This will be the final Tuesday page of the year and the last Tuesday page I will post for a while. I’ve thoroughly enjoyed this year of guest stars and hope you have as well. To end the year, and these weekly entries, I bring you a three-kingdoms-in-one superstar: Lobaria pulmonaria. Lung lichen. Lichens are compound organisms in which a fungus (Fungikingdom) establishes a symbiotic relationship with algae (Protista kingdom) or cyanobacteria (Monera kingdom), or, in some cases, with both. Lung lichen is one of those cases. It usually is found in old-growth forests, where it lives on rocks and trees—hence another common name: oak lungs. Like real lungs, lung lichens are particularly sensitive to air pollution. The more gunk we put in the air, the fewer of these lichens will survive. Many lichens live in much more inhospitable places on Earth and provide sustenance for caribou and other creatures. […]

Continue reading

I have been known to grouse. I whine, I complain. And I know about grouse, those birds whose plural, as with mouse or louse, ought to be “grice” in my book. But I admit that today was the first time I encountered Hazel Grouse, the common name for Tetrastes bonasia or bonasa bonasia, depending on whom you choose to ask. Being a writer, I choose to use Hazel Grouse. What a perfect name for a fussy character! Like the real bird, she’d be shy and mostly a vegetarian. And she would be found in abundance in the Northern Hemisphere. Rather than calling ti-ti-ti or teh-teh-teh, however, she’d say tut-tut-tut. She would dress in black, browns, and grays, with a white accent, and she’d be apt to cast a disapproving eye. Oh, Hazel, where’s your holiday spirit? I promise I won’t serve you for dinner. […]

Continue reading

There used to be a story about a Native American chief and his son, Red Fox. They communicated by drum. “Where is Red Fox,” the father would drum. “Here I am,” the boy would drum back. The story has faded from my mind, but not my love of little red foxes (Vulpes vulpes). They’ve spread throughout much of the northern hemisphere, and are now in Australia. Foxes been portrayed as shy, sly, and deceitful in tales that have survived centuries. They are, however, just foxes. They are adaptable, usually nocturnal hunters that will eat almost anything to survive (small rodents are a favorite). They stalk prey the way cats do. While their main predator these days is man, red foxes still thrive. And they have begun to live closer to humans. It’s possible that the urban fox might evolve into a different creature than its wild counterpart. Where is Red Fox? […]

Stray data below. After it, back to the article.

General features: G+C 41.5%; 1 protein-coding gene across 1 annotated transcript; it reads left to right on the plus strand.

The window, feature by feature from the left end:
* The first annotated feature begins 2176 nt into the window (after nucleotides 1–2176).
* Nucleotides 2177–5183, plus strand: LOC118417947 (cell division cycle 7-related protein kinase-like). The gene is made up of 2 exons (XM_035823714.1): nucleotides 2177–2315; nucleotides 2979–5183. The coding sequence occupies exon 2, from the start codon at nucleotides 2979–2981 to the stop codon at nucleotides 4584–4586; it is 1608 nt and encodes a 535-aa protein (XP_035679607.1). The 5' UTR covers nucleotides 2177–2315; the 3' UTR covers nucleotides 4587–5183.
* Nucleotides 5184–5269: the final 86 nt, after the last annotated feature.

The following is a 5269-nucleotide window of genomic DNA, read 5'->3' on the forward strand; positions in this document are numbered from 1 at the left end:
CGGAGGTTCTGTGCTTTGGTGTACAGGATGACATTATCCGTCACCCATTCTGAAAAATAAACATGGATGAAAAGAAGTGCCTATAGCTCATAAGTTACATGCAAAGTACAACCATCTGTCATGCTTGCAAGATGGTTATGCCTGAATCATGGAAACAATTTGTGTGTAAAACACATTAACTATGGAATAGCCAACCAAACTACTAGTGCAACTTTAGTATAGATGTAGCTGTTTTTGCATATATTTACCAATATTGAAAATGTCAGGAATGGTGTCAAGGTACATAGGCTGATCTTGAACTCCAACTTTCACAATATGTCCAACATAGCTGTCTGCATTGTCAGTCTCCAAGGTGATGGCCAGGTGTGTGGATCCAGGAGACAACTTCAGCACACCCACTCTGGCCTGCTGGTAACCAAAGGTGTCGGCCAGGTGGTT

Continue reading

I can guarantee that I will hear Rudolph the Red-Nosed Reindeer sung at least once this month. Which is fine. I like reindeer. And caribou, which is what these undomesticated, elk-like animals are sometimes called in North America. It’s likely that caribou and reindeer belong to the same species (Rangifer tarandus). They live in large herds in tundra and taiga areas of the far north, and migrate, often a thousand miles or more each year. In the winter in particular, huge caribou survive by eating lichen, that tiny, unique bit of life which will be the last guest star of 2011. Do you have any suggestions for Tuesday, December 13 and Tuesday, December 20?  Let me know through the contact page on this site. […]

Continue reading

My Thanksgiving Day would not be complete without the traditional consumption of cranberries. The North American cranberry (Vaccinium macrocarpon), which is likely what I ate, is the fruit of a vine that thrives in bogs in the temperate zone of the northern hemisphere. Think the “Pine Barrens” of New Jersey. Really. Cranberries destined for juice and sauce are usually “wet harvested.” Farmers flood the cranberry beds, shake the vines, and collect the floating berries. Harvesting fresh berries requires a dry approach, picking the fruit directly from the vine. Native Americans used wild cranberries for food and dye, and, yes, they probably did introduce cranberries to the Europeans who arrived on their shores. For that I am grateful. […]